What Should Be the Agenda of Anti-Education-Reformers?June 11, 2012
New Bill Would Place One-Year Ban on NJ Virtual Charter SchoolsJune 13, 2012
Education Sector has a new study out, written by Senior Analyst Elena Silver, that analyzes the impact of adding extended learning time (ELT) to persistently failing schools, specifically those eligible for School Improvement Grants. The results are mixed for a variety of reasons, including that “demanding that teachers work more hours in such an environment threatens to repel rather than attract the very educators these schools need.”
ELT does work effectively in some schools but only if the extra time is used to “improve teacher effectiveness and student engagement.” And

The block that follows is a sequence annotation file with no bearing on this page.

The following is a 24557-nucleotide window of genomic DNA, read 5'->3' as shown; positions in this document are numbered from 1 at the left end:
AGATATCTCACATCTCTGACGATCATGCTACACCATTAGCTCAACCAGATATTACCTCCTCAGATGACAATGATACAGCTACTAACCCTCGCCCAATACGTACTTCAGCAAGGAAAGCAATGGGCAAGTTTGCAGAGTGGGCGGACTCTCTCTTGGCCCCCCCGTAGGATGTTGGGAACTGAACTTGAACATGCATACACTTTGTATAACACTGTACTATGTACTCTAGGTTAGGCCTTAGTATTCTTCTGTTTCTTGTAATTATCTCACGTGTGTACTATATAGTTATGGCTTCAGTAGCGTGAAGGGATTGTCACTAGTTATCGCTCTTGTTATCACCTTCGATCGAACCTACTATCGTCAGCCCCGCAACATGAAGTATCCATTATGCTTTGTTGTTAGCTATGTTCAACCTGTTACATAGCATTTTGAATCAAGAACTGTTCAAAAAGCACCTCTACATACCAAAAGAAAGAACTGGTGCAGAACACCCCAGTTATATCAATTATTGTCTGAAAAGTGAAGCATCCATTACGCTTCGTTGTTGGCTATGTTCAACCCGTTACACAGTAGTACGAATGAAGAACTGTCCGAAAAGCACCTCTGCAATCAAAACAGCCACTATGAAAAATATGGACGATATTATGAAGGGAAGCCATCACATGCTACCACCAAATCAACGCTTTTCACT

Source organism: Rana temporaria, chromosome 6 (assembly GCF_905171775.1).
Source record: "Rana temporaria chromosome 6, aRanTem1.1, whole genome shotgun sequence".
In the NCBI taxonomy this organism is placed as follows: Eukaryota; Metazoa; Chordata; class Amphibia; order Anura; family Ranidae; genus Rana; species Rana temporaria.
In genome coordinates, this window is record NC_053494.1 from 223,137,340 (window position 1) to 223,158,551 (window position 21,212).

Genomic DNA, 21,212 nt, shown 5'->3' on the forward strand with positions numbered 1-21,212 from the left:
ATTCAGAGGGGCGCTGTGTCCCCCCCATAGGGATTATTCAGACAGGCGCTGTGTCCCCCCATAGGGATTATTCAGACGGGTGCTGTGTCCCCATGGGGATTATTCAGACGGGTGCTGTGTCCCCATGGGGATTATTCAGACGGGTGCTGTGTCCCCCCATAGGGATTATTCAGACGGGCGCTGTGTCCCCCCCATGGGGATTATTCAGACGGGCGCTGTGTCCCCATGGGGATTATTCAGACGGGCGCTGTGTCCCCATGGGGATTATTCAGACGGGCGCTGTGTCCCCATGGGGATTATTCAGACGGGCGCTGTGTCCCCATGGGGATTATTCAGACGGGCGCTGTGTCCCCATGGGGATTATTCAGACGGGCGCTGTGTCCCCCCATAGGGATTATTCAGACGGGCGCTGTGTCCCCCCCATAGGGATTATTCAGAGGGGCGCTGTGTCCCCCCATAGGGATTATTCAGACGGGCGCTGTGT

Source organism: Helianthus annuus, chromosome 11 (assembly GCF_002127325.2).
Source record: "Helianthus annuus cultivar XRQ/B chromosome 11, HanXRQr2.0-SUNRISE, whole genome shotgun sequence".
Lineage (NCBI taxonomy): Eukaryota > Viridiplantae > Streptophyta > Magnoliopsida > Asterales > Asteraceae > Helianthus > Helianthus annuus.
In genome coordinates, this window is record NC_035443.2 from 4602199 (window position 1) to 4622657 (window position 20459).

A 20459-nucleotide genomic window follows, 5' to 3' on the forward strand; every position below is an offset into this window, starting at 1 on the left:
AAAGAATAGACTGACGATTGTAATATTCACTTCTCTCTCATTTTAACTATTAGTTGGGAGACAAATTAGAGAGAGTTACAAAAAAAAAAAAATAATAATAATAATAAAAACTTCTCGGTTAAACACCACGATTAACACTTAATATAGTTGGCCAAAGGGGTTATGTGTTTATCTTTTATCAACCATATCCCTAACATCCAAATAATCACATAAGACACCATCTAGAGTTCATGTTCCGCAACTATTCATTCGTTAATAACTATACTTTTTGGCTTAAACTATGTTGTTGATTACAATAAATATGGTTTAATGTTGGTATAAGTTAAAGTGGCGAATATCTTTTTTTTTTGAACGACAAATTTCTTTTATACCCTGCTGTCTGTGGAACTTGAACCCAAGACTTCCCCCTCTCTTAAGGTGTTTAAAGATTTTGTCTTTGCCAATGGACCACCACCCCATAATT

Teachers, in turn, are attracted to these schools because they see a strategy for great education that depends on and supports them as professionals. But these schools didn’t get that way by adding minutes or hours or even days. Good schools are made by strong networks that support and demand great leaders, who create and cultivate effective teams of teachers, who really know what and how to teach students. To suggest that our nation’s worst schools will be transformed, and that student outcomes will improve because of more time is not any different than suggesting that they will transformed by more money. Both are necessary and both boast plenty of persuasive adages about why more is better. But both are overly simplistic treatments to the very complex problem of improving education.